environment is a sound approach
- The focus on building and strengthening linkages between the domestic
SME and multinational sector is also welcome
- The concerted whole-of-government policy implementation with political
buy-in, oversight and direction at the highest level is a significant
positive development in Irish public governance – this “marks an important
innovation in Irish governance”
- The rigorous quarterly monitoring and reporting system is another such
significant positive development in Irish governance
- Future improvements should include introducing a comprehensive
performance assessment framework to measure progress towards achieving its
- Future improvements should also include ensuring oversight for
strategy-setting, policy execution, and performance monitoring by the
Economic Recovery and Jobs Committee.
At a press conference, Richard Bruton denied a
Finfacts assertion that the level of job creation in 2013 of 61,000 is subject
to uncertainty given the claim that farming jobs surged almost 30,000 in 2013
while the numbers in self-employment without employees, was back to boom times.
Earlier this month, Prof
John FitzGerald of the ESRI, said in the institute's quarterly
economic report that for the first time in 60 years sectoral data on employment
Irish Economy 2014: Did Ireland add 61,000 jobs in
On the OECD's study detail on the ICT (information,
communications, telecom) sector, I told Yves Leterme,
deputy secretary general of the OECD and former Belgian prime minister,
that while the OECD's March report on the digital economy and international tax
rules, highlighted that Ireland was the second biggest services exporter in the
world after India, most of the Irish total was related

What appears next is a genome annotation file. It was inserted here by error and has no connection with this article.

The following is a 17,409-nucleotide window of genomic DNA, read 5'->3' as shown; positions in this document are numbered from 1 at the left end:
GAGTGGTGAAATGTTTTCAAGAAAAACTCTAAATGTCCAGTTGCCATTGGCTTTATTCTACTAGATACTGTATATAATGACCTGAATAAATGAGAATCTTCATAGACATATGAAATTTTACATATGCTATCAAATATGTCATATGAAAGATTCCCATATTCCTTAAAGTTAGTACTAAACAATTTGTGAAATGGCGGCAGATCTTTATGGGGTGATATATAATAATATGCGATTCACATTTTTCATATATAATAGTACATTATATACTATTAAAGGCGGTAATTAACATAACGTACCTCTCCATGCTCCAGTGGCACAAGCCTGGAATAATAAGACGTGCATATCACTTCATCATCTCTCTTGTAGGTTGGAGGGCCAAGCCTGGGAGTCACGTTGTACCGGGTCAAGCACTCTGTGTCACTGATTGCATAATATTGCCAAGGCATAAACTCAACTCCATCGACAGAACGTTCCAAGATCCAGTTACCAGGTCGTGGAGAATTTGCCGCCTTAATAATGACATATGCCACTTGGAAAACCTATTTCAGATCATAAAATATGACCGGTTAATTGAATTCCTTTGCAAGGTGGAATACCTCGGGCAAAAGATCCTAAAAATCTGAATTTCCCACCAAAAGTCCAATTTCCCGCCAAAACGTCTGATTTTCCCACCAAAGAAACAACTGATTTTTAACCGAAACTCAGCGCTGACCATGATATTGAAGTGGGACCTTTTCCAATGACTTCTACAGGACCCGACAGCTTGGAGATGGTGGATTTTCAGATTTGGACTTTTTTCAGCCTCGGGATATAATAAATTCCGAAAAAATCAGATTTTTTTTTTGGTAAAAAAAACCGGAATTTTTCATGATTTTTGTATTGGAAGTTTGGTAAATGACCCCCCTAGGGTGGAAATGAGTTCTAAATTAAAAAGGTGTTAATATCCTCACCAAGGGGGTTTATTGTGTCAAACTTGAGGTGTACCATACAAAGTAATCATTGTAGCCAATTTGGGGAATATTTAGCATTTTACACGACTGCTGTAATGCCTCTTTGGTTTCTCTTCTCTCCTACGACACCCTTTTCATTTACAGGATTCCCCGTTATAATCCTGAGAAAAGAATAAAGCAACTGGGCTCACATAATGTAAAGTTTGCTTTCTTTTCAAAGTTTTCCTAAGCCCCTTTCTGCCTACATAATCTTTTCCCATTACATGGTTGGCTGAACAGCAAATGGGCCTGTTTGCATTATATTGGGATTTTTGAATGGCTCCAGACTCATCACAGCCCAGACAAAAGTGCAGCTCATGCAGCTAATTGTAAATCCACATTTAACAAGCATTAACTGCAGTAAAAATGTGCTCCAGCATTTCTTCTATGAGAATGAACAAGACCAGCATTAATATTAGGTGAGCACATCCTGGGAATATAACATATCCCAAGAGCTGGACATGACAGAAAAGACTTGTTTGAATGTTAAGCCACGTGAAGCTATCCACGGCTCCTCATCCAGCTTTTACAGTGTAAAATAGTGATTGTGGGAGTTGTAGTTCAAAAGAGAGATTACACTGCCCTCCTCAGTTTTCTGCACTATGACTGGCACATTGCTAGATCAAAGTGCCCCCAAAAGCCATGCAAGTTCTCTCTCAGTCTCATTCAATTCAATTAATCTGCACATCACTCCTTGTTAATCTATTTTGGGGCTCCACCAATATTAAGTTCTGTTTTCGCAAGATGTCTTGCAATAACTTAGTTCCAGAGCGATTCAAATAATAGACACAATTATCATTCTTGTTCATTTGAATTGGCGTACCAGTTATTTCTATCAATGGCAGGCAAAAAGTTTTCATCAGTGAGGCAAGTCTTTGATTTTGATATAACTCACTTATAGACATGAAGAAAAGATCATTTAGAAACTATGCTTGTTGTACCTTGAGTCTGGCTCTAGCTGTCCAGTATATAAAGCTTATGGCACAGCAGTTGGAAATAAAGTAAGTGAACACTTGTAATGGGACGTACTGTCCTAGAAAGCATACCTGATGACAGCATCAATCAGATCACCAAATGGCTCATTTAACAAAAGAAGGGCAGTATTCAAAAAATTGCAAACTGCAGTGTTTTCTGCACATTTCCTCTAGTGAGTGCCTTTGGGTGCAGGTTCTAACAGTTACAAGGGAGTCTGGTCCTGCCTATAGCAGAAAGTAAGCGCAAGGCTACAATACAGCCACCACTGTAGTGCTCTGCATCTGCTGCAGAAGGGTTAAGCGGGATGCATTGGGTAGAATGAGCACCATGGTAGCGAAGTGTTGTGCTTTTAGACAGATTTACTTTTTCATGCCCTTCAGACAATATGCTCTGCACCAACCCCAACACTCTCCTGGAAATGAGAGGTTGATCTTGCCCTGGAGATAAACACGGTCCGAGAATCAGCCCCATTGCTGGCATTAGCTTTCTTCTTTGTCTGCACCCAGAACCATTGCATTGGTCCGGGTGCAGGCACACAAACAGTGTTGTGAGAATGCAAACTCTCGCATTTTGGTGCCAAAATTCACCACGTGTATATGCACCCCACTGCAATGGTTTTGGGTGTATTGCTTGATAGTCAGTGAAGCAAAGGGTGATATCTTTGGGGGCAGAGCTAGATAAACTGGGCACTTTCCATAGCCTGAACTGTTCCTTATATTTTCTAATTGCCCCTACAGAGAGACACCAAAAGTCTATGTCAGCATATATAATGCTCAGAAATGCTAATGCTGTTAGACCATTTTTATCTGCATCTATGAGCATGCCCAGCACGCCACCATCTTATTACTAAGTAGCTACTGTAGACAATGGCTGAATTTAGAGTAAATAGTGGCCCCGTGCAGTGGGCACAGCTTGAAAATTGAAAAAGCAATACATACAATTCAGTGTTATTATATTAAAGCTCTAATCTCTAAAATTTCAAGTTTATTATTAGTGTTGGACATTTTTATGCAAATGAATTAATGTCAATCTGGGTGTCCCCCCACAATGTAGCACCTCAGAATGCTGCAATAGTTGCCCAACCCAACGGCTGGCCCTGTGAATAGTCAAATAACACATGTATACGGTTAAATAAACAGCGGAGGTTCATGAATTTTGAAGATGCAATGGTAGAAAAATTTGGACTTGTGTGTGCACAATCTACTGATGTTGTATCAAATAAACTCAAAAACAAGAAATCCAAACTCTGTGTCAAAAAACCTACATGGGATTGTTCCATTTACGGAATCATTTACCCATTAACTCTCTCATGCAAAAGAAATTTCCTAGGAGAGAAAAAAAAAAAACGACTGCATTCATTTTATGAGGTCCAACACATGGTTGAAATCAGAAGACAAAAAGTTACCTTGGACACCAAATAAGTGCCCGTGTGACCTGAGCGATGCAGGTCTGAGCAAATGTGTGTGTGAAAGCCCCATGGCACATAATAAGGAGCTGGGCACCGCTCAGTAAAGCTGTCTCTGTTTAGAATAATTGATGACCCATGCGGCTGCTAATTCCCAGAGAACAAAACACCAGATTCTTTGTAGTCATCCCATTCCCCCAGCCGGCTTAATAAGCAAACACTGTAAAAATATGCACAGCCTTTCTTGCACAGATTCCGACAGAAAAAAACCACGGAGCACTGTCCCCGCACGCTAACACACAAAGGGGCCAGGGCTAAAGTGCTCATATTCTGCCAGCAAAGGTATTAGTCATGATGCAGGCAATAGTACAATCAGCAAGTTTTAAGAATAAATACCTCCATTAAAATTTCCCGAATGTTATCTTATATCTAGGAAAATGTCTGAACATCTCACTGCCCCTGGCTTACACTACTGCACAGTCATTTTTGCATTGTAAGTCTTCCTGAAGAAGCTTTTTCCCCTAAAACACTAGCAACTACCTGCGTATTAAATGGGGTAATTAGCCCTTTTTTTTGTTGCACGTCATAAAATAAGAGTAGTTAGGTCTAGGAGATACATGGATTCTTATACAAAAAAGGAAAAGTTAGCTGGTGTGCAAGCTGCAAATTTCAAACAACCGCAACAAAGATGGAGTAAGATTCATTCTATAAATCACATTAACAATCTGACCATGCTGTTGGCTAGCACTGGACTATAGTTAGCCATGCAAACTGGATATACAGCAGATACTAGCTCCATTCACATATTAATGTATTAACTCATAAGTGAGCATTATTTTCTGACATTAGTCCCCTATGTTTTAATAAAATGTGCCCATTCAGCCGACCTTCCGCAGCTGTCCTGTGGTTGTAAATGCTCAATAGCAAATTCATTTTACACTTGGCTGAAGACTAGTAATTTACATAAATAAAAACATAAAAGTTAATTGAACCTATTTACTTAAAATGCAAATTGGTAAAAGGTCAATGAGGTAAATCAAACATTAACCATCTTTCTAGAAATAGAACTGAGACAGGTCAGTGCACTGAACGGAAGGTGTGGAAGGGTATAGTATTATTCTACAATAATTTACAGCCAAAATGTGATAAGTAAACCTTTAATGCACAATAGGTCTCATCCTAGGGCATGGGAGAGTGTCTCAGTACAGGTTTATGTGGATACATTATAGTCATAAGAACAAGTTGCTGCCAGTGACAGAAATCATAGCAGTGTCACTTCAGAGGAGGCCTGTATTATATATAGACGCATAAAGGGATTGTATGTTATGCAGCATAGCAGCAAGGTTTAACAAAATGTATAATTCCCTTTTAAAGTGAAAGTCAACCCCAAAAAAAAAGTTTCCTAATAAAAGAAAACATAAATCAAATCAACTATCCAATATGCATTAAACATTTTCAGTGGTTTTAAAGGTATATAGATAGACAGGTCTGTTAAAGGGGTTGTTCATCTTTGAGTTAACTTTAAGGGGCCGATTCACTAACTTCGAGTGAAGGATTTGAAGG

to tax strategies.
So the ICT data in the report is not reliable.
chief executive, Fórfas, told Finfacts that the
estimate of the CSO that ICT employment fell in 2013 to 82,000 was not
comparable with a Fórfas report that ICT employment was at 87,000 in 2013.
Shanahan said that the CSO's total covered only functions
in for example radio and television - - this claim was
also not reliable as should be obvious from the total numbers.
The press handler had already interjected to tell me
that the minister wasn't to be interrupted, so there wasn't an opportunity to
challenge the claim.
The press handler's job is to try to limit any
potential for embarrassment and in 2007 I went to a Fianna Fáil general election
press conference where its 250,000 five-year new jobs plan was unveiled by Brian
Cowen, finance minister, and Micheál Martin, enterprise minister.
I asked Martin what proportion of jobs were expected in the exporting goods and
services sector seeing that only 6,000 of 83,000 new jobs created in 2006 came
from there. He claimed my figures weren’t correct; Cowen blustered that I was
ignoring services, which I wasn’t and what excited the journalists was the
latter’s claim that Pat Rabbitte, the then Labour Party leader, as finance
minister, would be a threat to the 12.5% corporation tax rate.